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  • Josh Wredberg

The Wonder of the Incarnation

John 1:14

As the good news of Jesus Christ was being prophesied in the Old Testament, His deity and His humanity were both being proclaimed. In the book of Isaiah, which many call the fifth gospel, we see both natures of Jesus—His human and divine—emphasized. “For to us a child is born, to us a son is given; and the government shall be upon his shoulder, and his name shall be called Wonderful Counselor, Mighty God, Everlasting Father, Prince of Peace” (Is 9:6 ESV).


This is the wonder of the incarnation—a child was born, a son was given. But who was this child? Who was this son? It was the Mighty God—the Everlasting Father. Think about that truth for a moment. A child was just born, and His title is everlasting. That title can only make sense if that baby is the eternal Son of God.


When we read a phrase about the incarnation like “the Word became flesh” (John 1:14), we could get caught up trying to answer the question, “How?” How could this happen? How could this little baby fresh out of His mother’s womb be the eternal, pre-existent God? How was this possible? But I don’t think our response to this truth should be “how”; instead, it should be “why?” Why would the eternal, pre-existent God become this baby cradled in the arms of a peasant woman?


Let me suggest 3 reasons why Jesus needed to be born as a man.


1. If Jesus did not become a man, He could not be tempted.

In Matthew chapter 4, Jesus was led out in the wilderness by the Spirit to be tempted by the devil. One of the reasons His three-fold temptation is recorded for us is so we could understand the truth of: (Heb 4:14-15 ESV) “Since then we have a great high priest who has passed through the heavens, Jesus, the Son of God, let us hold fast our confession. For we do not have a high priest who is unable to sympathize with our weaknesses, but one who in every respect has been tempted as we are, yet without sin.”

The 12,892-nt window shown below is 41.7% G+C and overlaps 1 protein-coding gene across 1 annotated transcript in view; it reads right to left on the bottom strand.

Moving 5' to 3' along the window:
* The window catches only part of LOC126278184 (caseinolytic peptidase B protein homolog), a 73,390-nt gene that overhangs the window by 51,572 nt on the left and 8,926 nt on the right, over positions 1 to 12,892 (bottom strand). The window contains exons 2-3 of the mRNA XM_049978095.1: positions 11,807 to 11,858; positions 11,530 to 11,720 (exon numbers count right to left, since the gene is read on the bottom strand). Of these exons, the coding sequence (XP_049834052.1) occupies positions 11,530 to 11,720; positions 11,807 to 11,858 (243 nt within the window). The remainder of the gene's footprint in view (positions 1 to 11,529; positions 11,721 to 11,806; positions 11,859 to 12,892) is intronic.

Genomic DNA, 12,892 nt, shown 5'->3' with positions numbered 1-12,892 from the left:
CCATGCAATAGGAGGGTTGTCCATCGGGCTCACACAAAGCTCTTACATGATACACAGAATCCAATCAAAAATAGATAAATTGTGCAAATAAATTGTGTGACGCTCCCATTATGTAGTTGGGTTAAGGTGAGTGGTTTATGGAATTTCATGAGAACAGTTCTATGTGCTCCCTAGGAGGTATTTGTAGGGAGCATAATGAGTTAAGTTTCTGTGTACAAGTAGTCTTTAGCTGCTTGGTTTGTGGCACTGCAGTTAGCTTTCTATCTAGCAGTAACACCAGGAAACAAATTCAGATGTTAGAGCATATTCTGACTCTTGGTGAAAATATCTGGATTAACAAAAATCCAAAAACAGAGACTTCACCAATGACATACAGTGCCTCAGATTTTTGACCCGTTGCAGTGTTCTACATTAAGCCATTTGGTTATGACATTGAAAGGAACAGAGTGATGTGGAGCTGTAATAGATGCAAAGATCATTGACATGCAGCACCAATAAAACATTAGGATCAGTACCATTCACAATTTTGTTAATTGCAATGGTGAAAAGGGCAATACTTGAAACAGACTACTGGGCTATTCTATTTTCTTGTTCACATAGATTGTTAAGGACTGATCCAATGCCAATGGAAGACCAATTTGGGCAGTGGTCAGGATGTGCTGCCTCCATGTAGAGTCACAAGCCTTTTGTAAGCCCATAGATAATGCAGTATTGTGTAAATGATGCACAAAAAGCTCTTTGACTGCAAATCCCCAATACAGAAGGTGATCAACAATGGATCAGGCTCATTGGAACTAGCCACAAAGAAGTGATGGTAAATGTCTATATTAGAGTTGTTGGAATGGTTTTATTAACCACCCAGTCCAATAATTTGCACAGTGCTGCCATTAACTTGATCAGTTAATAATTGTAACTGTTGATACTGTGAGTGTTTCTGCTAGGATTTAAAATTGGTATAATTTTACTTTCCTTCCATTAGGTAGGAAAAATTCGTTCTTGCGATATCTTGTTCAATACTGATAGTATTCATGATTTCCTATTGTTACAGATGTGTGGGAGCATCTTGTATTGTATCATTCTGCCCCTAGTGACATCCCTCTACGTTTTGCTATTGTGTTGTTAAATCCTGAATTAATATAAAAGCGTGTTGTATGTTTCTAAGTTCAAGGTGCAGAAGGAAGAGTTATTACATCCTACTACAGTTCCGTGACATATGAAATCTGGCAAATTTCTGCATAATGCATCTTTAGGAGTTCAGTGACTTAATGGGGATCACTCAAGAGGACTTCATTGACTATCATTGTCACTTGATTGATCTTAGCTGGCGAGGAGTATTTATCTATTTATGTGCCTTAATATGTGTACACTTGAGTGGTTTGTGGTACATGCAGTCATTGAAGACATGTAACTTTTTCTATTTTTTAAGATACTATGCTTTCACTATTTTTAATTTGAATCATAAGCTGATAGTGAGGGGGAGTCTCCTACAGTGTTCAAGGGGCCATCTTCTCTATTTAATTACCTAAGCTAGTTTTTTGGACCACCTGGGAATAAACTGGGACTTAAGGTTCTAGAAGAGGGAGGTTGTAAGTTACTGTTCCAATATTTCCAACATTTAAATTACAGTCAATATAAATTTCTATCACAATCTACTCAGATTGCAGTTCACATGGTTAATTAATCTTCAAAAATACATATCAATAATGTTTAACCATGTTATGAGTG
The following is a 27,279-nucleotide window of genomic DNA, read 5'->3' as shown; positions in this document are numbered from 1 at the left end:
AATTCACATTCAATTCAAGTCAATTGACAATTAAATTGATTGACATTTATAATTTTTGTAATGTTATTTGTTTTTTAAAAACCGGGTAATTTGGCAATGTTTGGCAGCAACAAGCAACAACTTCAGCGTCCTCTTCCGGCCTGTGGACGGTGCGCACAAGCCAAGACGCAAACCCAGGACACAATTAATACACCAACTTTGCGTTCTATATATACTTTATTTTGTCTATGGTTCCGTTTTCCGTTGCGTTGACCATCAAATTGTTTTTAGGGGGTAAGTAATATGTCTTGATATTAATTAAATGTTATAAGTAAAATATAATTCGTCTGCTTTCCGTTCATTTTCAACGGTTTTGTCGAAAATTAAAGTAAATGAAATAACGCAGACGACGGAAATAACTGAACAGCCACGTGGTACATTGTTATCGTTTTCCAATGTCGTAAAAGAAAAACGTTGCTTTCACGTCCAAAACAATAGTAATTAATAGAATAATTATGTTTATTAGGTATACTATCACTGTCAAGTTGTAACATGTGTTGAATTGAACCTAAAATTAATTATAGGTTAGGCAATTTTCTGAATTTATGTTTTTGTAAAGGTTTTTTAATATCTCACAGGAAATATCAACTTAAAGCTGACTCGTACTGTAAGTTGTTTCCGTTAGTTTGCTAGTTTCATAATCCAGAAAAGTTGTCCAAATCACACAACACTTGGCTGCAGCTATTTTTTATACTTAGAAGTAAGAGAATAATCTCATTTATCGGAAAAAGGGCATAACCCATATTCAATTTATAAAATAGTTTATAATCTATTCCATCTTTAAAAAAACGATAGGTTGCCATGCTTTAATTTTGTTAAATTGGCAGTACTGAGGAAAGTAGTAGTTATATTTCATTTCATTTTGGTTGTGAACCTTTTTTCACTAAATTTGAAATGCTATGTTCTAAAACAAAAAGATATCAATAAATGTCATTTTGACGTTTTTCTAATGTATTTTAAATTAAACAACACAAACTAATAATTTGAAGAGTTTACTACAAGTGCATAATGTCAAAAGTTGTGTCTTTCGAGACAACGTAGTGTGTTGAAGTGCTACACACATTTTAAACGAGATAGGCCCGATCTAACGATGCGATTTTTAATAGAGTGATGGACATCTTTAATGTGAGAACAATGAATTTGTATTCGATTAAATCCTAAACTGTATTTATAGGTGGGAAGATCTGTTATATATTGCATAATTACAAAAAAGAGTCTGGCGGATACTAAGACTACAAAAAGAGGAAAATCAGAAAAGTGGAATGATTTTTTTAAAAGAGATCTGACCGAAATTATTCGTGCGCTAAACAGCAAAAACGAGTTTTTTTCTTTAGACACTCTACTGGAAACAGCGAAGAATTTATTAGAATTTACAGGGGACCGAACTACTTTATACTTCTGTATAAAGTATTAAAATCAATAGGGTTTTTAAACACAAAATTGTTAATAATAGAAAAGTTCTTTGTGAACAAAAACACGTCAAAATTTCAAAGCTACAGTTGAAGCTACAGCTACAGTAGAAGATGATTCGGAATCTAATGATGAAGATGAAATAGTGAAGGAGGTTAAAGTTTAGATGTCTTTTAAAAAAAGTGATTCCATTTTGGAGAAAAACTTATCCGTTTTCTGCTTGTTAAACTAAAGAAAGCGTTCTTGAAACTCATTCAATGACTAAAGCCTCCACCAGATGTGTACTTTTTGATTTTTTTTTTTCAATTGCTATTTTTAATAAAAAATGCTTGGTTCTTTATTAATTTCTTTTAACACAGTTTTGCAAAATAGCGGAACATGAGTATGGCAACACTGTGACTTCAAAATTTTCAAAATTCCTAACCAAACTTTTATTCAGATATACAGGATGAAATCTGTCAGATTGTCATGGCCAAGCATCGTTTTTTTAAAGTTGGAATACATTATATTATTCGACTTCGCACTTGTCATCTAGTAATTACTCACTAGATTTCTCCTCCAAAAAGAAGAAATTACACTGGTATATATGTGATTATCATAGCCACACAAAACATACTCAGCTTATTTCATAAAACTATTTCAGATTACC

Without a human nature, Jesus could not have experienced the temptation. So the incarnation has provided for us an advocate before the Father’s throne who knows exactly what we are going through and exactly how it feels.


Temptation is grave and serious. When we are flirting with sin, let us run swiftly to Jesus. Who better to help us and to protect us than Jesus Christ? God who became man so that He could sympathize with our weakness, and so that He could assure us that victory over sin and temptation is possible through His strength.


2. If Jesus did not become a man, He could not be an example.

(1Pet 2:20-21 ESV) “For what credit is it if, when you sin and are beaten for it, you endure? But if when you do good and suffer for it you endure, this is a gracious thing in the sight of God. For to this you have been called, because Christ also suffered for you, leaving you an example, so that you might follow in his steps.”


Do you remember when WWJD was all the rage? Bracelets, t-shirts, bumper stickers, pretty much every trinket you could think of was being sold with those 4 letters. Those letters, of course, stood for What Would Jesus Do. Maybe, like me, after a little while you got a little annoyed with the WWJD craze, but the thought behind it is biblical. We should ask what Jesus would do. Because Jesus became a man, we can know how He would respond.